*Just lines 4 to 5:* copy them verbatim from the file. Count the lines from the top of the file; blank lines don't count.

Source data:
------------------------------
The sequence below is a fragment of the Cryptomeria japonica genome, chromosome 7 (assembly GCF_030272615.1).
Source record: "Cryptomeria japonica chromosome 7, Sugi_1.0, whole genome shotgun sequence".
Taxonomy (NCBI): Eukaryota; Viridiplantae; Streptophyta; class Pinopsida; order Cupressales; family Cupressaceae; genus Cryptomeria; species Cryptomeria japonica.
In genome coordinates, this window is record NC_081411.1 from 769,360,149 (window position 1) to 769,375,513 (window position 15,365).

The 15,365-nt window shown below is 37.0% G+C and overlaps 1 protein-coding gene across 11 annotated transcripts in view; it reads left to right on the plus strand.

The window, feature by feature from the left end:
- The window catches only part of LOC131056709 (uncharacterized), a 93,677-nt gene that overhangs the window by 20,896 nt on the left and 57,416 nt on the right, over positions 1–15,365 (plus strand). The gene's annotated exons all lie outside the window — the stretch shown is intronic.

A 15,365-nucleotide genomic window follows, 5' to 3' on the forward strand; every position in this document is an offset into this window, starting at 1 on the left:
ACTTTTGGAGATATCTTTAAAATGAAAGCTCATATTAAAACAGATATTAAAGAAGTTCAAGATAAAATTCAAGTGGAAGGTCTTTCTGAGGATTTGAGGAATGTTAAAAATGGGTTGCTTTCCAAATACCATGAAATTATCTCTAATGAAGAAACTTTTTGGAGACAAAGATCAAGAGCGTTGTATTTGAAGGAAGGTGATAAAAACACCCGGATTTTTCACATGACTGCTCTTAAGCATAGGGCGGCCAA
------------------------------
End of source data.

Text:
In genome coordinates, this window is record NC_081411.1 from 769,360,149 (window position 1) to 769,375,513 (window position 15,365).

The 15,365-nt window shown below is 37.0% G+C and overlaps 1 protein-coding gene across 11 annotated transcripts in view; it reads left to right on the plus strand.